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Credit: Ghazalle Badiozamani; Food Styling: Cyd McDowell
Kitchn Cooking School

How to Become a Cook Who Can Actually Make a 30-Minute Recipe in 30 Minutes

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Do you struggle to get recipes made in the time they promise to take? Have you ever looked at a recipe for a 30-minute dish and scoffed, “It takes me 20 minutes just to get the ingredients out!” or watched a pro chef blaze through a pile of onions and wondered if recipe time assumes you can do that? Much of restaurant cooking isn’t applicable to the home cook, but speed is the exception. It is one facet of cooking where you can learn a ton of tricks from pro chefs and cooks. Today, we’re learning the inside secrets to the problem everyone has: How be a speedier, more efficient cook, and how to make 30-minute recipes that actually take 30 minutes.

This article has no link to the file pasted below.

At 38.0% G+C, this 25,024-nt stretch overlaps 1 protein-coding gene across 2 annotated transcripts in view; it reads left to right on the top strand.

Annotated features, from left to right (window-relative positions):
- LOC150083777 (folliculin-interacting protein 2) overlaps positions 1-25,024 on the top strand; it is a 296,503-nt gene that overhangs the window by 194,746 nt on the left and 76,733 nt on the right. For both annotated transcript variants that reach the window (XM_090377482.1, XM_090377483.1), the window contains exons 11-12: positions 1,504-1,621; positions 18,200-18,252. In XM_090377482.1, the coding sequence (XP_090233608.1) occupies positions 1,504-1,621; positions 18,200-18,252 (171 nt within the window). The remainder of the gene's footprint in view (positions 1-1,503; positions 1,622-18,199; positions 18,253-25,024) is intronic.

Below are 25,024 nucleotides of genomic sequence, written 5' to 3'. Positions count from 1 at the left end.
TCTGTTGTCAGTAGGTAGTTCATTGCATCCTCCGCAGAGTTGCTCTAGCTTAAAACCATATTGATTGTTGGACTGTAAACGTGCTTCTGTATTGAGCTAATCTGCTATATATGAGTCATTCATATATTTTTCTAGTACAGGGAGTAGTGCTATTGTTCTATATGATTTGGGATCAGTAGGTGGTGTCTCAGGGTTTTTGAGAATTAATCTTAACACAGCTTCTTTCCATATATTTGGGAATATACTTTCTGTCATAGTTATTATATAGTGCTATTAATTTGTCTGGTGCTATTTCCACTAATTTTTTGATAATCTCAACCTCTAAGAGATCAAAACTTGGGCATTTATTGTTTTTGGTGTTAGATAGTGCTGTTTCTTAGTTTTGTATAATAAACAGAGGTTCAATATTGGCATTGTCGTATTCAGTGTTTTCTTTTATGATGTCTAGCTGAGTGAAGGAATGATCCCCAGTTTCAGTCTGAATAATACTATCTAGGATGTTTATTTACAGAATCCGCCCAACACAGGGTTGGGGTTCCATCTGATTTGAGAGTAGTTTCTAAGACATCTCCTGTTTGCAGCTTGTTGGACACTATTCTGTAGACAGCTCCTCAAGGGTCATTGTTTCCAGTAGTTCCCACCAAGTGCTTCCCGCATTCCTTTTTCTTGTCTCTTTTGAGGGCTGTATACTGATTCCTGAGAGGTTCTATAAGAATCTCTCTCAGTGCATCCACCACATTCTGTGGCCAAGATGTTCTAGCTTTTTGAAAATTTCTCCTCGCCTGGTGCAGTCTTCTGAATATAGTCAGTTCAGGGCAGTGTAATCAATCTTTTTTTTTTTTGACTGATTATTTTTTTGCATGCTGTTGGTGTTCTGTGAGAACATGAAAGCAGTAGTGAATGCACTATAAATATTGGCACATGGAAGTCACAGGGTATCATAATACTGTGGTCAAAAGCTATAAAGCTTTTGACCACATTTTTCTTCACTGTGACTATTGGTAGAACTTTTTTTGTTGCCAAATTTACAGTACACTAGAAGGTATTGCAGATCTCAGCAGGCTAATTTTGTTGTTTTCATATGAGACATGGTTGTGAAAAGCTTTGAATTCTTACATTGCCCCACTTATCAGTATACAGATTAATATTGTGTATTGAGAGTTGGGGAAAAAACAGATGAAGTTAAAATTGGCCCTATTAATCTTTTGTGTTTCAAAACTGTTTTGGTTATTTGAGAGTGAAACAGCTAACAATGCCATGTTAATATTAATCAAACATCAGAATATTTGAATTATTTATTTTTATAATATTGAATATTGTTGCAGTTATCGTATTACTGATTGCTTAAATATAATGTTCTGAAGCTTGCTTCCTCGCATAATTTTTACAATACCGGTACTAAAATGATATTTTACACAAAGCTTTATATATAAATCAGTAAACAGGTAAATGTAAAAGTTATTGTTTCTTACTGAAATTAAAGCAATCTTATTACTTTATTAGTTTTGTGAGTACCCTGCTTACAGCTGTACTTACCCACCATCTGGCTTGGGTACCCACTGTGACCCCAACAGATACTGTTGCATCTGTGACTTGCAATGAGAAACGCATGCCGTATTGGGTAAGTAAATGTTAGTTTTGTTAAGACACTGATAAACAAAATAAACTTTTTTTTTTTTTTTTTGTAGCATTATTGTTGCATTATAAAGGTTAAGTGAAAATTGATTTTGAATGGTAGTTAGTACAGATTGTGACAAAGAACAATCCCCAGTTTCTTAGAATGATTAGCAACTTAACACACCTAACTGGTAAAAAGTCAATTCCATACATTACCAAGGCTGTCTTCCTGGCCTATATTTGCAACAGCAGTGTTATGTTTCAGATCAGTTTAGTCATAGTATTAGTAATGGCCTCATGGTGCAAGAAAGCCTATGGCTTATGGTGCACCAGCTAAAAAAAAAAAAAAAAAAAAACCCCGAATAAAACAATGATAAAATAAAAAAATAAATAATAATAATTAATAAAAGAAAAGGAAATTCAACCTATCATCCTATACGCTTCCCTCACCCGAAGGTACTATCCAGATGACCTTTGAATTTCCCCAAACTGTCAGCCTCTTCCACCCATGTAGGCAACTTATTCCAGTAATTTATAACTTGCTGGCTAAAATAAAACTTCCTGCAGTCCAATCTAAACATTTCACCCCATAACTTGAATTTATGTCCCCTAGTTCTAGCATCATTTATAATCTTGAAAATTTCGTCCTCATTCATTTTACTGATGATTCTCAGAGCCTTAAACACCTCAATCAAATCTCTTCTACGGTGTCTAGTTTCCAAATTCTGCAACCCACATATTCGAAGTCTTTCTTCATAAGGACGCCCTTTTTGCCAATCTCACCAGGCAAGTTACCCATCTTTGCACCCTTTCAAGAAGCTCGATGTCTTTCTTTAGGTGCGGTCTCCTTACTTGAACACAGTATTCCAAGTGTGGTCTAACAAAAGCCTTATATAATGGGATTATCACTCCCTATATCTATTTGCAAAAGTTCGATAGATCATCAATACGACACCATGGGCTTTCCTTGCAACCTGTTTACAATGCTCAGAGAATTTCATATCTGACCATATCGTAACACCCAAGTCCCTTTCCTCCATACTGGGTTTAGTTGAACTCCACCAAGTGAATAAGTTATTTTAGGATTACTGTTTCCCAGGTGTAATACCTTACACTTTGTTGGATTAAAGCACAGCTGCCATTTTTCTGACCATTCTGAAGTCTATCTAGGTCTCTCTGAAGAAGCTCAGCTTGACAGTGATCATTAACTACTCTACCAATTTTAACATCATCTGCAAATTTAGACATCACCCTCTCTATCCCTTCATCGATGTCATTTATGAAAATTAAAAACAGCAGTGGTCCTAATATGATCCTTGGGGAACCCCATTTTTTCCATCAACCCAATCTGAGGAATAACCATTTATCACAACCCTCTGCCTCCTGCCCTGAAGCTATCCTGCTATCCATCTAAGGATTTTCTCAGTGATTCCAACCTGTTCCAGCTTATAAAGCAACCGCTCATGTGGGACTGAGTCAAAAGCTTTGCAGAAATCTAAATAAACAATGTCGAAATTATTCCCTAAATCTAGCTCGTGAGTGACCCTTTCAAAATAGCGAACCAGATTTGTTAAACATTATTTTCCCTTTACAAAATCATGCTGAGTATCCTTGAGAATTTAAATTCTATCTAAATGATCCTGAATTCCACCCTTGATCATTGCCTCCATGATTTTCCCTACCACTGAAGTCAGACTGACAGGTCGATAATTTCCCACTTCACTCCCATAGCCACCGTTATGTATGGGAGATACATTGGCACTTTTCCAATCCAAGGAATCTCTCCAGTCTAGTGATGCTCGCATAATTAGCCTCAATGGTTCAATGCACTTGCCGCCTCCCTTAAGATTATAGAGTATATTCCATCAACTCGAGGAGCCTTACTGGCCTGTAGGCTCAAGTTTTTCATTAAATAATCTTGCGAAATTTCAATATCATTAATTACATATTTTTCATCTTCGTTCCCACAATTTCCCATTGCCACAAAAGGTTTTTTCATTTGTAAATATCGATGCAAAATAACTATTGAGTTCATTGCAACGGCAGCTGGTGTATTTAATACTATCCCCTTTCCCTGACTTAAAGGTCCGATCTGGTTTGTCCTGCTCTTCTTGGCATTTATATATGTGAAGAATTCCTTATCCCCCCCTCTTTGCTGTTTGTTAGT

Why Is Speed Important? (If You Really Need to Ask)

Start watching a food show these days, and more likely than not you’ll find cooks (of various talent levels) racing against a clock to complete incredibly complicated dishes. And yet, go into your kitchen, and the simplest meal can seem to take almost as long, or longer. Yes, the pros have spent hours and hours learning to break down a chicken or crank out diced carrots at lightning speed, but there’s a lot more happening besides fast knife work to separate the pros from mere mortals. The goal of a professional chef working in a restaurant kitchen is to make a good meal as fast and efficiently as possible, while minimizing mess and later cleanup. Paying attention to how they do that can help us all have a lot more fun, and avoid stress when making meals.

7 Insider Tips for Cooking Faster

1. Set your workspace up for success.